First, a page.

Thus: what can be done to resolve this? To me, items in most games are almost ‘on rails’ – unless you do the specific actions expected, the item behaves as if it simply doesn’t exist at all. I’m hoping to try something different in U.R.R. However you use items – whether you wield that sword against your enemies, or throw it on the floor, or leave it in a fire, or dip it in the ocean, or a large enemy stamps on it, or anything else, the item will respond appropriately. If you leave your armour in the path of a rampaging horde of Titans, you will not have any armour left to come back to. If anyone has any thoughts on the narrow functions of items in games (or any property items should have in U.R.R. I don’t seem to have thought of!), then please leave your thoughts below…

Coming Monday: U.R.R. items: damage to decay, volume to weight, and material to melting point…

Coming Friday: Detail of the morale system, or: how to terrify an Orc into insanity.

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10 thoughts on “Item properties, and why we need them

  1. Great, funny post :D. I can’t wait to try your game to be able to beat the vomit out of a troll with his own arm ! Item awesomeness pushed to the next level 🙂
    I’m a bit disappointed, though, because I still don’t know why you care about the melting point of copper !

    Now that you tickled my curiosity, will you provide U.R.R. item action flowchart in next post ?

  2. Glad you liked the post: the importance of melting points and other things will be explained properly on Monday, but to give the quick explanation, it’s related to the hierarchy of weapon quality (bone, wood, copper, bronze, iron, steel, etc), and therefore the level of enemy you’ll be fighting with each, and therefore the ‘durability’ (in terms of melting point, and in other ways) each item has determines where and when you should actually use it. Plus, it’ll have an effect on smelting and manufacturing much, much later.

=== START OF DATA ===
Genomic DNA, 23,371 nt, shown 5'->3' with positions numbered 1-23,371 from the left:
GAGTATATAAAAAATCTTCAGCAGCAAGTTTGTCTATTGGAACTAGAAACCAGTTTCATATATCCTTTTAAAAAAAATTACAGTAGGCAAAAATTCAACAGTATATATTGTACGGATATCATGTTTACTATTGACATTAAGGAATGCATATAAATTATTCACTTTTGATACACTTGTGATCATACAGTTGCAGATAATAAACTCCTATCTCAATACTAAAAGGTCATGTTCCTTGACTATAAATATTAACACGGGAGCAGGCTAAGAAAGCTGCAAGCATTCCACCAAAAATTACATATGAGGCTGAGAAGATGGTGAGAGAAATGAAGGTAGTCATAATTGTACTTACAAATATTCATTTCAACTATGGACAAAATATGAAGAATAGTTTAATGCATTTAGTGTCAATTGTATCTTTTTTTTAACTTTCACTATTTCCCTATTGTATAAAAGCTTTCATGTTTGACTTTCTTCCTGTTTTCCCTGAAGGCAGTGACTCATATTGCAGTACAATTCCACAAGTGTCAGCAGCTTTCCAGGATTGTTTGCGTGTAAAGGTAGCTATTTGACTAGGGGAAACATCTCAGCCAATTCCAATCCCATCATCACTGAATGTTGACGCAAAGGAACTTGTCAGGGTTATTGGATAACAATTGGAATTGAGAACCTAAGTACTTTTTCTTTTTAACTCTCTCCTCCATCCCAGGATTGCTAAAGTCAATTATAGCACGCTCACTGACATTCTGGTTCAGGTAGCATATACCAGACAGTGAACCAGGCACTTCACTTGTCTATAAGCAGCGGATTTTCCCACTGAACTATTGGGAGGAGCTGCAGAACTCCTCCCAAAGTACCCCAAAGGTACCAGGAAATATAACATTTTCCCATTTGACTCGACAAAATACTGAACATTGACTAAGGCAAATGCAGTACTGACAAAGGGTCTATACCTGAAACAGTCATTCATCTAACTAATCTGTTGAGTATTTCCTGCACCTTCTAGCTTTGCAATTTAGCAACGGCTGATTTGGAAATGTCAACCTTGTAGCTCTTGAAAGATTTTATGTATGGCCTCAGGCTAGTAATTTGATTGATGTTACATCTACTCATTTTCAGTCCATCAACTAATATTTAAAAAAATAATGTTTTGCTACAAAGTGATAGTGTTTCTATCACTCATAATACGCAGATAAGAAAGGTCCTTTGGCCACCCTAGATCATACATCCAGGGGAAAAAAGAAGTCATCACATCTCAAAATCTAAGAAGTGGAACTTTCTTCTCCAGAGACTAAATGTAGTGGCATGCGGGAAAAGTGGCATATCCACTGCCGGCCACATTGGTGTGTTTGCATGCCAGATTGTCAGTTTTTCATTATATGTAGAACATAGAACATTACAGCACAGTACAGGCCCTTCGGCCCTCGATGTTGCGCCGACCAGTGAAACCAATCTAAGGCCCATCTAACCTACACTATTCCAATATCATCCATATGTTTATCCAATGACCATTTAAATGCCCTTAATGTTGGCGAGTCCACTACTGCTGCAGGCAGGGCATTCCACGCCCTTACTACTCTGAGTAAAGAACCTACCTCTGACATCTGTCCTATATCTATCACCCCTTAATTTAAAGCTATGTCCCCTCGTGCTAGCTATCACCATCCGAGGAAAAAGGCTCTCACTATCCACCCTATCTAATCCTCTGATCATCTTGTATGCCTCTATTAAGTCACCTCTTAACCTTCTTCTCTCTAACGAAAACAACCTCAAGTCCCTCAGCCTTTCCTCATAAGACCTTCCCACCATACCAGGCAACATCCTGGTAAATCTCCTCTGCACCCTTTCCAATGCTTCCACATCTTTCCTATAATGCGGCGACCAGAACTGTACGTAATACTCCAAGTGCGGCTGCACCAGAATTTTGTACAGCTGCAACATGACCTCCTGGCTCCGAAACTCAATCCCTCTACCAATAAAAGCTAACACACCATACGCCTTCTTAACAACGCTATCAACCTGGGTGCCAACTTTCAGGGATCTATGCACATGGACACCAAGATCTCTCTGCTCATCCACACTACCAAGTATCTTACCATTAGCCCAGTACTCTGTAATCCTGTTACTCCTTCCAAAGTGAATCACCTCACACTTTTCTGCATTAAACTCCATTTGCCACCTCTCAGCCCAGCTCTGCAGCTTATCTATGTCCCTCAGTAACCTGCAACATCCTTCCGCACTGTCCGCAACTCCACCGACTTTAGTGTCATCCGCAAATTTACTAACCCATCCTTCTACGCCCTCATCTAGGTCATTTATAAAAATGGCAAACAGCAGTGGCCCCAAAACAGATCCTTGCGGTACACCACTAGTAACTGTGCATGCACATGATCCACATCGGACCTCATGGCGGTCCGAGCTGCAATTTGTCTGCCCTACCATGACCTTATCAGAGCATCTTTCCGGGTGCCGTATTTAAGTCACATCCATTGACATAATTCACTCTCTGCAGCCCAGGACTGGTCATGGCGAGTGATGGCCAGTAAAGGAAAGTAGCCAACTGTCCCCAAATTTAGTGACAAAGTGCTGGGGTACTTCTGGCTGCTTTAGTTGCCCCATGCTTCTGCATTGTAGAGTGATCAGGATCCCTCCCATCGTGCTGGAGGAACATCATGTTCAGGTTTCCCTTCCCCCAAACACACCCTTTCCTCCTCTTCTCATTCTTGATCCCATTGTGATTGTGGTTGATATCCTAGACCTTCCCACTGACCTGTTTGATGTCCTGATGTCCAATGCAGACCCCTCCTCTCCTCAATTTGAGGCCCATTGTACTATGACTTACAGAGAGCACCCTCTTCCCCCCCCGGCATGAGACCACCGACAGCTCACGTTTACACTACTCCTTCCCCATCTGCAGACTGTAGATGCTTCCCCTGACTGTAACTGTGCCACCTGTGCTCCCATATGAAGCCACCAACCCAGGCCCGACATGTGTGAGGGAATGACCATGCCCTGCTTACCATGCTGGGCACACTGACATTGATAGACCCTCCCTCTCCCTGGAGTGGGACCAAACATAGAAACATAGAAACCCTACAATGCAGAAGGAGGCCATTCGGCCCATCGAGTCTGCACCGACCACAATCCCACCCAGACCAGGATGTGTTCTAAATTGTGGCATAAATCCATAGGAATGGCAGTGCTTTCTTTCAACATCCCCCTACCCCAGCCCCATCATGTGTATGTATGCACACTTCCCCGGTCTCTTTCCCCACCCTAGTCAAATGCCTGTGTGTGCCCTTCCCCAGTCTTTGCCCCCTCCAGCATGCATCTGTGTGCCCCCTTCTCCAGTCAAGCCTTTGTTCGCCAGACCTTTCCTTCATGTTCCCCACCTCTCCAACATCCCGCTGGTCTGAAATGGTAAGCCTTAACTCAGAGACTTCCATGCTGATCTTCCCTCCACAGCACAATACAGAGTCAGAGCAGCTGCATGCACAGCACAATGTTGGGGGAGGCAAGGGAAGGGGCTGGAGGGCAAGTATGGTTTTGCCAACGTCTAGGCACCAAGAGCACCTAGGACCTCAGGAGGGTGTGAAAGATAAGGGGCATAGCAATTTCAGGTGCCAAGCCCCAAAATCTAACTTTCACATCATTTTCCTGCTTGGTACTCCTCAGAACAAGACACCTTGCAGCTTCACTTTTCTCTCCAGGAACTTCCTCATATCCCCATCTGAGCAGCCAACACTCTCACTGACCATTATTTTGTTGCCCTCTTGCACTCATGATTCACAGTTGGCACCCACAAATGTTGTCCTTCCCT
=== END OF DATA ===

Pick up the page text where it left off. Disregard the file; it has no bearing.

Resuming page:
And yes – a delicious item flowchart will appear next time. I do like these flowcharts…

  3. I do, I do. Thanks for the feedback : ) – rest assured, more flowcharts will on their way soon. To be honest, there are so many I could just rename the blog to something about flowcharts, and make it the world’s first ‘Flog’ – a Flowchart bLOG…

  4. The main reason items are “on rails” is because the game creators tend to have a very specific gameplay setup in mind when they start designing and it doesn’t pay to model the rest of the item properties. A classic pareto reduction : 99% of players will just worry about killing things with weapons, so only model the damage from that.

    Of course, you’re going for a more open-ended simulation of a game with a less designed gameplay setup, where items just “are”. I’ve been playing littlebigplanet recently, and this seems similar in many respects – levels are just made of materials which have certain properties. The main reason I suggest that Oblivion doesn’t do this is because it’s too costly, especially with the graphics and worldsize premiums they have to pay in development. Oblivion (or Skyrim!) *must* be cutting edge and bigger than their predecessors. So the models are ‘deep’ (weapons have many combat options e.g. effects), but narrow (only combat-based).